Native schools in Minneapolis prepare to open during pandemic, bemoan online learning hassle


By Eddie Chuculate

Although American Indian schools in Minneapolis are awaiting a state mandate on reopening this fall amid the coronavirus pandemic, a consensus is that distance learning will continue in some form – at least initially.

Minn. Gov. Tim Walz is expected to announce measures in late July that will have schools either reopening fully, continuing with distance learning or a hybrid of the two.

But the Bdote Learning Center has already decided to begin its new quarter July 29 with distance learning – the same way it ended the previous quarter June 4 after the pandemic forced a statewide closure of schools in March.

Although Bdote, which serves around 115 kindergarten through eighth-grade students, is a charter school and its own district, it must either abide by any state mandate or enact even stricter measures for kids’ safety, said director Cindy Ward-Thompson, 44.

Therefore, without much of a leeway in advance of a state ruling, the decision was made to continue with online classes. Adjustments could possibly be made later in the school year, Ward-Thompson said.

“We’ve got kids in families that are in the top tier of risk” for the coronavirus, Ward-Thompson said, “and a lot of our families are multigenerational with a lot more (susceptible) elders than other schools.”

Bdote, at 3216 E. 29th St., serves mainly Dakota or Ojibwe children from all over the Twin Cities metro area, including Minneapolis, St. Paul, Shakopee and Andover, Ward-Thompson said.

The school’s first go at distance learning was not without some problems, including lack of computer knowledge or equipment and advice at home.

“In some instances, say, you’d have a kindergartner with a great-grandma without a lot of knowledge about computers trying to help out,” said Ward-Thompson, the director since 2016 and a Bdote founder.

To combat that, she said, teachers will try to meet with students at least once a week in the library or outside “just to lay eyes on the kids and have that physical contact. Not being able to see them in person has been really hard. We miss the kids so much,” she said.
Another factor for continuing online studies is the fact some families have members who already have COVID-19, she said.

“Once you get that spread into Little Earth [Little Earth of All Tribes, a densely populated Native housing in south Minneapolis], you have problems,” Ward-Thompson said.

She said staff will provide daily activity kits that keep students busy in other ways.
“We’re trying to give a balance that has them walking or biking outside – not just on the computer all day,” Ward-Thompson said.

“Our biggest chore has been (access to) the internet and making sure kids hang on to their devices,” she said. “We’ve been providing hotspots and paying for internet in some cases or trying to get them hooked up with other (Wi-Fi) services.”

The Minnesota Department of Health provides a list of suggested anti-virus precautions for staff and students on its website, including PDFs of safety posters to hang for kids.

At Takoda Prep, which serves primarily Native students at the American Indian OIC at 1845 E. Franklin Av., coronavirus safety guidelines are already in place for the new semester, which would begin Sept. 8 – the day after Labor Day.

AIOIC chief executive officer Joe Hobot (Standing Rock Sioux) said the school already has protective materials in place for in-person study like plexiglass shielding in key areas, a wide distribution of hand sanitizer, digital temperature scanning for all students and visitors and social-distancing markers with colored tape.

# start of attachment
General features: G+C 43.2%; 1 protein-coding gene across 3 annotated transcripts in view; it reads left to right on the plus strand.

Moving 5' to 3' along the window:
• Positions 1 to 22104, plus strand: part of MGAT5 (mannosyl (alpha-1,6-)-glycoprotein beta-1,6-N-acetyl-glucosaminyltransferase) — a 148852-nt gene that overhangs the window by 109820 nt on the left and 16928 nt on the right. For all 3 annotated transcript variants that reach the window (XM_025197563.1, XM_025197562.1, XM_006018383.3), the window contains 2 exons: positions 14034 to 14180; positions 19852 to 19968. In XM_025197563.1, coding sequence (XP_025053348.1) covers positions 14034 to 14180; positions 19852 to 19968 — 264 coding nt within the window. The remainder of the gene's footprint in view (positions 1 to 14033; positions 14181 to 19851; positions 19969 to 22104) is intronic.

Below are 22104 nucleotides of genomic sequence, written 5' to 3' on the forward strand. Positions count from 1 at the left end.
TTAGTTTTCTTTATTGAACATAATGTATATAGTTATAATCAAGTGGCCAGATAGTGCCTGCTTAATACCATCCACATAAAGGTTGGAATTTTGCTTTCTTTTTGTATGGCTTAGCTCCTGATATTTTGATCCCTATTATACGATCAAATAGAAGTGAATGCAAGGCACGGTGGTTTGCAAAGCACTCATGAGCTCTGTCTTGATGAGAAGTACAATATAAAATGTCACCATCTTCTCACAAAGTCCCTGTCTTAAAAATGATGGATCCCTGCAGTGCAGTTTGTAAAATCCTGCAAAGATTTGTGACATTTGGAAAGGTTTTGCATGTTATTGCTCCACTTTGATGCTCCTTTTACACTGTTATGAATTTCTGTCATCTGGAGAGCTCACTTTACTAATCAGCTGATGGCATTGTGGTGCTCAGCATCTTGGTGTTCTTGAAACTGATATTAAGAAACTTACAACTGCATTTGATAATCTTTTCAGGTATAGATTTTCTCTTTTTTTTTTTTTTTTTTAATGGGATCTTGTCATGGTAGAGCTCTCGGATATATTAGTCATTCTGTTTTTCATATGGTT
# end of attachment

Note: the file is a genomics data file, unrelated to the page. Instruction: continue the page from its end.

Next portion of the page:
He said the school, which has a capacity for 45 ninth through twelfth-graders but may enroll between 70-80 during the school year, also has an isolation room for people who may be infected with the virus and a contact-tracing program in place.

Students or staff who contract the disease can’t return to school for at least 10 business days until they become noncommunicable.

Since the facility itself is small, Hobot said, staff can disinfect hourly with hospital-grade disinfectant, hitting high-touch surfaces such as doorknobs and light switches regularly.
Hobot says since Takoda is part of Minneapolis Public Schools, it abides by district policy and is ready for what will likely be a hybrid approach this fall.

The basic approach would be to alternate groups of students who stay home on some days with others who come to the school.

His main gripe is what he sees as an overblown reliance on distance learning as an educational savior during the pandemic.

“Distance learning is a euphemism,” Hobot said. “More accurately, it’s home-schooling. You have visions of teachers and prepared video lessons and that’s certainly not occurring.

“It’s just double-duty for parents, many of whom are working multiple shifts and they’re at a loss to provide adequate time to be a teacher, too. It’s just burdensome and not a quality education. Say you’re a parent with four kids in four grade levels. Where’s the time?” he said.

Hobot said the state Department of Education “passed the buck.” “Email the curriculum and maybe you watch a YouTube video. Even then if you have follow-up questions, where does that student turn to?”

Hobot said Takoda ran into problems initially last semester after the shutdown.
“It wasn’t really working for us. There was this big digital divide. Some (Native) community members don’t have the computers or dependable access to Wi-Fi or they have to rely on public accommodations.

“A lot didn’t get Chromebooks or tablets until it was too late. Not having the technology at hand puts you back. We were kind of upset. And the Department of Education plays it like it’s this great solution when it’s not.”